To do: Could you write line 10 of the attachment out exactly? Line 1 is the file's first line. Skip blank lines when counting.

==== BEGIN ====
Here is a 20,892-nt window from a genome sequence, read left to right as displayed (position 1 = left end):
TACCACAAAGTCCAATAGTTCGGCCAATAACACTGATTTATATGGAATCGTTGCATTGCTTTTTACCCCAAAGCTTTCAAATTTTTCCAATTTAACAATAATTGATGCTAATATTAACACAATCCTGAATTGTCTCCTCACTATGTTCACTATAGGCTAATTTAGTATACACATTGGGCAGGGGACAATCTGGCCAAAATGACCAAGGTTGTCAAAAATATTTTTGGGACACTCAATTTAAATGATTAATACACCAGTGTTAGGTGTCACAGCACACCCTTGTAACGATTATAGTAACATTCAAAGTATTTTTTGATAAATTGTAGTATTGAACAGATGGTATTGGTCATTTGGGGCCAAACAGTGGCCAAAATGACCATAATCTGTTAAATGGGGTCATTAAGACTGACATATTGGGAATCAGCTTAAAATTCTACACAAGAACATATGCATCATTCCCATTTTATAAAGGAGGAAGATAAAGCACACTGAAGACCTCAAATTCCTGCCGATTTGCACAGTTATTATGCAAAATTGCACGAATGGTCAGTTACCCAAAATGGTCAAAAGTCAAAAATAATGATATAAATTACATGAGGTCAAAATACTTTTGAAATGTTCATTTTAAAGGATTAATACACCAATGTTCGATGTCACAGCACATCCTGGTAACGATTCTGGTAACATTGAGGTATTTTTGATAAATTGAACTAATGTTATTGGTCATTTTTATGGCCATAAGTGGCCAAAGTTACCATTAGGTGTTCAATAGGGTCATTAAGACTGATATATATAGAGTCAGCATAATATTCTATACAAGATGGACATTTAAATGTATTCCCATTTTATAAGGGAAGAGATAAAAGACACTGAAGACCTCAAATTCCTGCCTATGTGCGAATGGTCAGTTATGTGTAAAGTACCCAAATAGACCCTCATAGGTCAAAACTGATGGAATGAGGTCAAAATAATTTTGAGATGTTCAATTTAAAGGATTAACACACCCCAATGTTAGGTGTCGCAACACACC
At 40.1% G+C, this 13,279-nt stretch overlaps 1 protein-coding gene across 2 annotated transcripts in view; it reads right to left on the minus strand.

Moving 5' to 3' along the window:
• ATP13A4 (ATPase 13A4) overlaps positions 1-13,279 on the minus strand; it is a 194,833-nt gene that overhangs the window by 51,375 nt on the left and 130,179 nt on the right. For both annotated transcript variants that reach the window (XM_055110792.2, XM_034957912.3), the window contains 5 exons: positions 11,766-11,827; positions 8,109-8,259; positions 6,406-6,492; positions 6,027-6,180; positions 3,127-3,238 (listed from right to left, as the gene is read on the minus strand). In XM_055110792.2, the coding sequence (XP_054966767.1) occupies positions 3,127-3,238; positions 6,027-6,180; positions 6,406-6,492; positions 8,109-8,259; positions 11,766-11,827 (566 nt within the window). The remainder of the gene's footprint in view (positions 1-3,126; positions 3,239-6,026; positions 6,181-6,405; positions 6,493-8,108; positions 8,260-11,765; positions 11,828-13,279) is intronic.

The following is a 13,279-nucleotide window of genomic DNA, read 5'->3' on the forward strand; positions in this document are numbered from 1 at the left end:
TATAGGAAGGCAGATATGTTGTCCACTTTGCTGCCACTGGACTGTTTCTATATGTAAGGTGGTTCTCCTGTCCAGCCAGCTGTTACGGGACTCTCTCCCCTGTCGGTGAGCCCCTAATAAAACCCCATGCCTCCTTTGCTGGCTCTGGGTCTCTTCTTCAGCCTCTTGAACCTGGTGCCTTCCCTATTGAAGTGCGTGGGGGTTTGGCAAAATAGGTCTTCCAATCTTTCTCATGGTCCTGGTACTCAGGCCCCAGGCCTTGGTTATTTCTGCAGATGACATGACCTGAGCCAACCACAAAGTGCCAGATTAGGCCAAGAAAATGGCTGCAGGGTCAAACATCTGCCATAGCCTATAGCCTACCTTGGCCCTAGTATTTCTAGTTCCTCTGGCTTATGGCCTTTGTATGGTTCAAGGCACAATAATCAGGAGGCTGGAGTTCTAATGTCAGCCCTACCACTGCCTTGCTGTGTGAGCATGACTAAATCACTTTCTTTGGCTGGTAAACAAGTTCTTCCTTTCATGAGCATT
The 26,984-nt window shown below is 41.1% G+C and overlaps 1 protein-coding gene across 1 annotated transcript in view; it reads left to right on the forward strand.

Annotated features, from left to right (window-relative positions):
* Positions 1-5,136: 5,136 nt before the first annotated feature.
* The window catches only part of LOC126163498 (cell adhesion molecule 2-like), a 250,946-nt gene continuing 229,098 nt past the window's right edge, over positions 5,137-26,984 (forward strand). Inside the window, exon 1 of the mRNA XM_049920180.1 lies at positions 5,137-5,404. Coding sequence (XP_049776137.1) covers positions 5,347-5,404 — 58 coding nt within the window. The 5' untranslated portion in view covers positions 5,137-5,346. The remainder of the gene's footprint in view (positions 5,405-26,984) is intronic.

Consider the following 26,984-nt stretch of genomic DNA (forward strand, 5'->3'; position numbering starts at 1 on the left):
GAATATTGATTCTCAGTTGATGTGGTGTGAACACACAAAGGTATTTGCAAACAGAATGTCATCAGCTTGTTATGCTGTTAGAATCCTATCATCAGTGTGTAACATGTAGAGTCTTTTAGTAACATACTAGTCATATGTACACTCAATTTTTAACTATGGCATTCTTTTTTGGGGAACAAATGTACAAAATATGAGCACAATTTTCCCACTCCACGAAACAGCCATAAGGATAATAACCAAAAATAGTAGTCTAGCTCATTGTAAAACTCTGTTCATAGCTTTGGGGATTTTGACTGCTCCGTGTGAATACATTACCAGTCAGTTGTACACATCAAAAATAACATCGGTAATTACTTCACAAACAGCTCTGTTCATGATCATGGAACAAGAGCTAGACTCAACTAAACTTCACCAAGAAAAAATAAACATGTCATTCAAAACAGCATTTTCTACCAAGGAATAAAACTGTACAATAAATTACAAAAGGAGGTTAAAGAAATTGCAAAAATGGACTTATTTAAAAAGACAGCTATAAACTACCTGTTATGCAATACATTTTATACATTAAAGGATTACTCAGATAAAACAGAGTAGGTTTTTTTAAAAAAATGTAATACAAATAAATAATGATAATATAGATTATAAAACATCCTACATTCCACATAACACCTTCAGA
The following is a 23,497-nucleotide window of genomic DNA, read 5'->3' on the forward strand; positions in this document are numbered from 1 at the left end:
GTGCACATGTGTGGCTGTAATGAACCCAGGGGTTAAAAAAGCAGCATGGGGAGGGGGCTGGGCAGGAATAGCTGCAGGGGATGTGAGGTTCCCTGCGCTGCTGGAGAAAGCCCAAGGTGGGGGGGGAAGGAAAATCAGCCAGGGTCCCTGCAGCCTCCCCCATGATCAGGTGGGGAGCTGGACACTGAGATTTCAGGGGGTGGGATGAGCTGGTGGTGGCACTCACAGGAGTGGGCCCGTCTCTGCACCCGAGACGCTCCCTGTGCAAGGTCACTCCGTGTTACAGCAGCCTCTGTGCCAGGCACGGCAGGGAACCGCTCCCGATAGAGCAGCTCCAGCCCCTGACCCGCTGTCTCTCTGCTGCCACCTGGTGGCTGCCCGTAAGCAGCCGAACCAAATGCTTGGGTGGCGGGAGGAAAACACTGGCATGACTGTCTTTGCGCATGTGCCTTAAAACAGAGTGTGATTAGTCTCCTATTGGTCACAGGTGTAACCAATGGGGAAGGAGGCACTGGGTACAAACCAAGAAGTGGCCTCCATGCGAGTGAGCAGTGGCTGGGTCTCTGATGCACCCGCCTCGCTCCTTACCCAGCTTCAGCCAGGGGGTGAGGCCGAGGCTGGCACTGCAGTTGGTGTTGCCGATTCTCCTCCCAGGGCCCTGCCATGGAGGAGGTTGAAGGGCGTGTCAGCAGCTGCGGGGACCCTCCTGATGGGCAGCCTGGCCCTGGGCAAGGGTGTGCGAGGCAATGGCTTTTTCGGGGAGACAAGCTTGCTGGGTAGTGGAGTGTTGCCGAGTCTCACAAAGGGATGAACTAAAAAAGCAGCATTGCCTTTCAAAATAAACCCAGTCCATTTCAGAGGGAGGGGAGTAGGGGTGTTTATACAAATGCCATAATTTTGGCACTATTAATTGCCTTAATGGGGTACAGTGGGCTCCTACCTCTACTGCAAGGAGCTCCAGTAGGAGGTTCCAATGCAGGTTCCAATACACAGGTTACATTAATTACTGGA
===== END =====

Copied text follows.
* Positions 1-5,136: 5,136 nt before the first annotated feature.